In an election year that has defied expectations, scuttled predictions, and demonstrated that “politics as usual” is often anything but, a distinctive new textbook publishes that helps students make sense of our politics and government.
This engaging new book’s unique approach emphasizes and explores causal questions in American politics. It gives student critical thinking tools–tools pulled directly from a social scientist’s playbook–to start answering those questions, see past today’s headlines, and understand why things really happen in our political world.
In a clear, straightforward style brimming with rich, real world examples, this exciting new text not only covers the fundamentals of American government and politics in a highly accessible, engaging fashion, it arms readers with the tools to separate political fact from fiction. Using this book, readers will develop the skills to see through the simplistic sound bites and partisan assertions they’re subjected to by the pundits and politicians.
Students reading this text will be fitted with armor against the partisan bickering and hyperbolic media coverage that causes so many of them to become cynical about politics. They will come away from the text not only excited by political questions, but with the means to explore possible answers as more thoughtful, critical, and empowered citizens.
About the Author
John J. Coleman – The University of Wisconsin, Madison
John J. Coleman is Chair of the political science department at The University of Wisconsin at Madison. His teaching and research interests center on political party coalitions, factions, and organizations, and American political development. Professor Coleman is the author of Party Decline in America: Policy, Politics, and the Fiscal State (Princeton University Press, 1996) and numerous articles on political parties, elections, public knowledge, Congress and the presidency, and campaign finance. His current research includes projects on campaign spending, party accountability in elections, and the relationship between income distribution and voter turnout.
Kenneth M Goldstein – The University of Wisconsin, Madison
Ken Goldstein is a Professor of political science at the University of Wisconsin-Madison and Director of the University of Wisconsin Advertising Project. He is the author of Interest Groups, Lobbying, and Participation in America (Cambridge University Press, 1999) and Campaign Advertising and American Democracy (Temple University Press, 2007) as well as over 30 journal articles and book chapters on political communication, voter turnout, campaign finance, survey methodology, Israeli politics, presidential elections, and news coverage of health issues. Professor Goldstein is currently a consultant for the ABC News elections unit and a member of their election night decision team. He has worked on network election night coverage in every U.S. federal election since 1988.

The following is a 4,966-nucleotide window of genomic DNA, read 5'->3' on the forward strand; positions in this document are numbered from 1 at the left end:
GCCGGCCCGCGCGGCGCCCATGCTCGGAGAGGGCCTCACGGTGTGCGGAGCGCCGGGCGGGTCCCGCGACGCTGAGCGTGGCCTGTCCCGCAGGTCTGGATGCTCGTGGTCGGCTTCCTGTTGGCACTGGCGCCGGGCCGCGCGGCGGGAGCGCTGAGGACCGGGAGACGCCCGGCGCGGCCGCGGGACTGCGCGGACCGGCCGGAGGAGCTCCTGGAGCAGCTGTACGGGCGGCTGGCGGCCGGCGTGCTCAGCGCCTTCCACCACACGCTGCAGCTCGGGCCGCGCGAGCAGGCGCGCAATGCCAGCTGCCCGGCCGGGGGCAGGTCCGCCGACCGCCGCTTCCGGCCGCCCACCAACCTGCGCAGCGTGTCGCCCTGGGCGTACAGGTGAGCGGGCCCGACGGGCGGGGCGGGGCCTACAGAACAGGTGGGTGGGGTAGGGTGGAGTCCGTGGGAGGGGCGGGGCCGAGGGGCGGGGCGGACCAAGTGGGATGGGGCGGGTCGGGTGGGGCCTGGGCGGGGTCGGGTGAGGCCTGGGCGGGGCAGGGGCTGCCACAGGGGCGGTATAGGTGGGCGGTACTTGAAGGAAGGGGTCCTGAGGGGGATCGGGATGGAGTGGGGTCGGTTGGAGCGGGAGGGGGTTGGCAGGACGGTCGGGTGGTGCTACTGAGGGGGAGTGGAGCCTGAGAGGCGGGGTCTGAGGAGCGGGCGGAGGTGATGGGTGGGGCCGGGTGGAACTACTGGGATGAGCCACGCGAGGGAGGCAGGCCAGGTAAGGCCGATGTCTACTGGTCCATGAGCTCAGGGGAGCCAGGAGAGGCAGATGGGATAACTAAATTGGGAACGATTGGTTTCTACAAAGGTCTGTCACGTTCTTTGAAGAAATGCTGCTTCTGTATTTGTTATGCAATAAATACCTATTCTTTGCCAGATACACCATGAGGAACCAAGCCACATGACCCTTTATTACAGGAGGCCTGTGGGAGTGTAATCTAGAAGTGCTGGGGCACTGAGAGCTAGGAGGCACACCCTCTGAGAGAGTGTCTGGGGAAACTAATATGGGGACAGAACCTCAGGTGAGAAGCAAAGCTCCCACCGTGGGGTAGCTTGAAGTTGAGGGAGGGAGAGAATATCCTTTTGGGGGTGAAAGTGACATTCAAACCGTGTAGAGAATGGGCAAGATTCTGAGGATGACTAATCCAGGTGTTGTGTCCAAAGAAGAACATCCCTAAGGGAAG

William Howell – The Harris School, The University of Chicago
William Howell is an Associate Professor at the Harris School of The University of Chicago. Professor Howell has written widely on separation-of-powers issues and American political institutions, especially the presidency. Howell is the co-author (with Jon Pevehouse) of While Dangers Gather: Congressional Checks on Presidential War Powers (Princeton University Press, 2007); author of Power without Persuasion: The Politics of Direct Presidential Action (Princeton University Press, 2003); co-author (with Paul Peterson) of The Education Gap: Vouchers and Urban Schools (Brookings Institution Press, 2002); and editor of Besieged: School Boards and the Future of Education Politics (Brookings Institution Press, 2005). His research also has appeared in numerous professional journals and edited volumes. His current research examines the impact of war on presidential policymaking.
Table of Contents
Brief Table of Contents:
1 Thinking About American Politics
2 Political Culture
3 The Constitution
5 Civil Liberties
6 Civil Rights
7 Public Opinion
8 Political Participation
9 Voting, Elections, and Campaigns
10 Media and Politics
11 Political Parties
12 Interest Groups
15 The Federal Court System
16 The Bureaucracy
17 Economic and Social Policy
18 Foreign Policy
19 State and Local Governments